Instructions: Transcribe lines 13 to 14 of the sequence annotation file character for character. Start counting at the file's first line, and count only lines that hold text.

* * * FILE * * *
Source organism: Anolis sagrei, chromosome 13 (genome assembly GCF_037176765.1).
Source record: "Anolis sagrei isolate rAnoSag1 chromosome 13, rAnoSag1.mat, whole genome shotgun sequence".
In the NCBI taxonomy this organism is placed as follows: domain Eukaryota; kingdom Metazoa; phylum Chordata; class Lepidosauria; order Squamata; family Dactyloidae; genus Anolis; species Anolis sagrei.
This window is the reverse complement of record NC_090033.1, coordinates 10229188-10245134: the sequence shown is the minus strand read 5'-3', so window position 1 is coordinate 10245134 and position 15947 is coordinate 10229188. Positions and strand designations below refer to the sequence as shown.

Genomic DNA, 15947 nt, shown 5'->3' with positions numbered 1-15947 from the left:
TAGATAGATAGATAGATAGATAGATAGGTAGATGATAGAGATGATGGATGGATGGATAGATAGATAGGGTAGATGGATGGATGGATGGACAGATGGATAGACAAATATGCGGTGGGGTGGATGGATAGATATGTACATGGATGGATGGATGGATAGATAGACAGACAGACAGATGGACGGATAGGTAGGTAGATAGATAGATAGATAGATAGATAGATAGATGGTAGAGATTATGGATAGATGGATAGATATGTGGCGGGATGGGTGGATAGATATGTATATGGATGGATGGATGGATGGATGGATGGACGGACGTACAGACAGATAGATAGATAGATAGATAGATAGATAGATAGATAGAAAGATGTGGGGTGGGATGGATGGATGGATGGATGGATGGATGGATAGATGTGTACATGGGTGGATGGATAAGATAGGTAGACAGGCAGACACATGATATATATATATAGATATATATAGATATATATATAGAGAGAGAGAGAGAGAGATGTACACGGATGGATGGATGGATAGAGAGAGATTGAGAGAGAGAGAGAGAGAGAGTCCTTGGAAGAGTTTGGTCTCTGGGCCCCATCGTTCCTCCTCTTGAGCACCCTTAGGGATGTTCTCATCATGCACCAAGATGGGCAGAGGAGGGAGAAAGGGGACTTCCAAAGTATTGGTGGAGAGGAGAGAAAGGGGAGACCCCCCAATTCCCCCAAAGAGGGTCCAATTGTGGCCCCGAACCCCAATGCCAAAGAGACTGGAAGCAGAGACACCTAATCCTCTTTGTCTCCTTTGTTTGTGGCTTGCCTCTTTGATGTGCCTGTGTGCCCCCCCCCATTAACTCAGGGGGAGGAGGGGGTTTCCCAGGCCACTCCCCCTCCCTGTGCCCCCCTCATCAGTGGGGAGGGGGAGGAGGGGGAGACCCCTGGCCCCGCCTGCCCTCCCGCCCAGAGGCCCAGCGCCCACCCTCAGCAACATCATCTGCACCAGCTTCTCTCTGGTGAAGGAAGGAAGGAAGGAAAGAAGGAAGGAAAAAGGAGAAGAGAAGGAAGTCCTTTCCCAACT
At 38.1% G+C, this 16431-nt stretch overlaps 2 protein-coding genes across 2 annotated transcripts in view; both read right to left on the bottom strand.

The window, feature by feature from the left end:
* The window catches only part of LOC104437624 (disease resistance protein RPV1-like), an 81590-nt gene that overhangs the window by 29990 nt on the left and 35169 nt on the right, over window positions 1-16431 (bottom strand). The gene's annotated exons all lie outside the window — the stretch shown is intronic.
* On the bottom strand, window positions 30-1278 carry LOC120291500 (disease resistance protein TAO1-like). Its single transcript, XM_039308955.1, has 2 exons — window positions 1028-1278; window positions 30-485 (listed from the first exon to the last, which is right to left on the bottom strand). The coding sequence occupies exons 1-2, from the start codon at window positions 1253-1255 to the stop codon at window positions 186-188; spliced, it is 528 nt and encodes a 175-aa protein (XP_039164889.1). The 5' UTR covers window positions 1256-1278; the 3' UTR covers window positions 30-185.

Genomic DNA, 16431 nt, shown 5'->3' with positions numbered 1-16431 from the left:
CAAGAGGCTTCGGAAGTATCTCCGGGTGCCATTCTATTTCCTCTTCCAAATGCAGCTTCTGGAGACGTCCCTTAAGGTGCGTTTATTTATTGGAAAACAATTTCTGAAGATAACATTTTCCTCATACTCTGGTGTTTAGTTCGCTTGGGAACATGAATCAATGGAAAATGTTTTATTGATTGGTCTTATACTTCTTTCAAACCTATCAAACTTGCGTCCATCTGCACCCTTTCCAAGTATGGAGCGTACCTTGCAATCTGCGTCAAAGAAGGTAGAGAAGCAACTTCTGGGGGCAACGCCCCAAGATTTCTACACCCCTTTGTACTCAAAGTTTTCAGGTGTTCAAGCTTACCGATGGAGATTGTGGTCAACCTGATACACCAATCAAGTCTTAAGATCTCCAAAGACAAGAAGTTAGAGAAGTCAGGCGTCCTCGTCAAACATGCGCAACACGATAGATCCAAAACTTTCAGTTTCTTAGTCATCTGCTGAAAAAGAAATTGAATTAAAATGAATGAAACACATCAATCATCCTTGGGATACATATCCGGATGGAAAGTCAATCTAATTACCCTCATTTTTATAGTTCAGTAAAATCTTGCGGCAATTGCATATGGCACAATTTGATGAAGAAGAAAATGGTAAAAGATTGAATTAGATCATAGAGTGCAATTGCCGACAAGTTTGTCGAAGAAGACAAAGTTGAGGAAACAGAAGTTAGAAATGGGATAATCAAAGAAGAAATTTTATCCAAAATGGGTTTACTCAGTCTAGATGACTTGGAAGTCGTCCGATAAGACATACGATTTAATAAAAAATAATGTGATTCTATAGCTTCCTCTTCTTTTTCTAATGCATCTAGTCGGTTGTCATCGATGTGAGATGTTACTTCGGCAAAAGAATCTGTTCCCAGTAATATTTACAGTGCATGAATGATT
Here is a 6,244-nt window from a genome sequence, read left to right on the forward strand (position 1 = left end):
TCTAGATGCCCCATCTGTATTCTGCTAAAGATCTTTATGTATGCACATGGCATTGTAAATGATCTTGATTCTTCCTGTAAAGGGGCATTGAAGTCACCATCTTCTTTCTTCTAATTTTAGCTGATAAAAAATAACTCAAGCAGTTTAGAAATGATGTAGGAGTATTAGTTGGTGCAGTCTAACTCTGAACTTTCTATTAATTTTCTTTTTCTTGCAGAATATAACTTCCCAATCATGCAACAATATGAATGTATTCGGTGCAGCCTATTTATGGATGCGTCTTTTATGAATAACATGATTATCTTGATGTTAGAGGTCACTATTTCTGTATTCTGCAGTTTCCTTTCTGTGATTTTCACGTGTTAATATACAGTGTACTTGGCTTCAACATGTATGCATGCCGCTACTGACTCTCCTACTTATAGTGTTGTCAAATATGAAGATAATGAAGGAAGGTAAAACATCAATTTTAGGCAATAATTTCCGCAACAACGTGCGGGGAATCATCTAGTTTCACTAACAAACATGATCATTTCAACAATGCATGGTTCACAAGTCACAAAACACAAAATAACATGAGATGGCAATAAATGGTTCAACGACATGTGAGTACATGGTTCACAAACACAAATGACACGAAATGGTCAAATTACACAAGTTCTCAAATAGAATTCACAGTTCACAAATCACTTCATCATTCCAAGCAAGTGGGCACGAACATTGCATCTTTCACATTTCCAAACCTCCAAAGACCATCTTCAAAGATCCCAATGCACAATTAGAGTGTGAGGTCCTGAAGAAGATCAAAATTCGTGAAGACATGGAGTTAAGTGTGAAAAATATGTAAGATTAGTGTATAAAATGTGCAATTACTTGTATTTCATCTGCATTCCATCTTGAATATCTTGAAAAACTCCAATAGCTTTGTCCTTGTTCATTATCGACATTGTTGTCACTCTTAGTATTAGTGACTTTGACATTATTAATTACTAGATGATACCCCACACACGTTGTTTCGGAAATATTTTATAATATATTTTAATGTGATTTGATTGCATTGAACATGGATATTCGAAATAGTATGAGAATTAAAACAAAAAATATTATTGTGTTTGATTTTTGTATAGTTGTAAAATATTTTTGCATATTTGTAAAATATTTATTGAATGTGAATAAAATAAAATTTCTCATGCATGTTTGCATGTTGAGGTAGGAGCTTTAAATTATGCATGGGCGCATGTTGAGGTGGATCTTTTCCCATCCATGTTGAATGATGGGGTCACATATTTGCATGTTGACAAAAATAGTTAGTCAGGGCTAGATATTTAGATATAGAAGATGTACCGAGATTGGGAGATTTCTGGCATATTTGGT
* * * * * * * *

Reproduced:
Here is a 6,244-nt window from a genome sequence, read left to right on the forward strand (position 1 = left end):
TCTAGATGCCCCATCTGTATTCTGCTAAAGATCTTTATGTATGCACATGGCATTGTAAATGATCTTGATTCTTCCTGTAAAGGGGCATTGAAGTCACCATCTTCTTTCTTCTAATTTTAGCTGATAAAAAATAACTCAAGCAGTTTAGAAATGATGTAGGAGTATTAGTTGGTGCAGTCTAACTCTGAACTTTCTATTAATTTTCTTTTTCTTGCAGAATATAACTTCCCAATCATGCAACAATATGAATGTATTCGGTGCAGCCTATTTATGGATGCGTCTTTTATGAATAACATGATTATCTTGATGTTAGAGGTCACTATTTCTGTATTCTGCAGTTTCCTTTCTGTGATTTTCACGTGTTAATATACAGTGTACTTGGCTTCAACATGTATGCATGCCGCTACTGACTCTCCTACTTATAGTGTTGTCAAATATGAAGATAATGAAGGAAGGTAAAACATCAATTTTAGGCAATAATTTCCGCAACAACGTGCGGGGAATCATCTAGTTTCACTAACAAACATGATCATTTCAACAATGCATGGTTCACAAGTCACAAAACACAAAATAACATGAGATGGCAATAAATGGTTCAACGACATGTGAGTACATGGTTCACAAACACAAATGACACGAAATGGTCAAATTACACAAGTTCTCAAATAGAATTCACAGTTCACAAATCACTTCATCATTCCAAGCAAGTGGGCACGAACATTGCATCTTTCACATTTCCAAACCTCCAAAGACCATCTTCAAAGATCCCAATGCACAATTAGAGTGTGAGGTCCTGAAGAAGATCAAAATTCGTGAAGACATGGAGTTAAGTGTGAAAAATATGTAAGATTAGTGTATAAAATGTGCAATTACTTGTATTTCATCTGCATTCCATCTTGAATATCTTGAAAAACTCCAATAGCTTTGTCCTTGTTCATTATCGACATTGTTGTCACTCTTAGTATTAGTGACTTTGACATTATTAATTACTAGATGATACCCCACACACGTTGTTTCGGAAATATTTTATAATATATTTTAATGTGATTTGATTGCATTGAACATGGATATTCGAAATAGTATGAGAATTAAAACAAAAAATATTATTGTGTTTGATTTTTGTATAGTTGTAAAATATTTTTGCATATTTGTAAAATATTTATTGAATGTGAATAAAATAAAATTTCTCATGCATGTTTGCATGTTGAGGTAGGAGCTTTAAATTATGCATGGGCGCATGTTGAGGTGGATCTTTTCCCATCCATGTTGAATGATGGGGTCACATATTTGCATGTTGACAAAAATAGTTAGTCAGGGCTAGATATTTAGATATAGAAGATGTACCGAGATTGGGAGATTTCTGGCATATTTGGT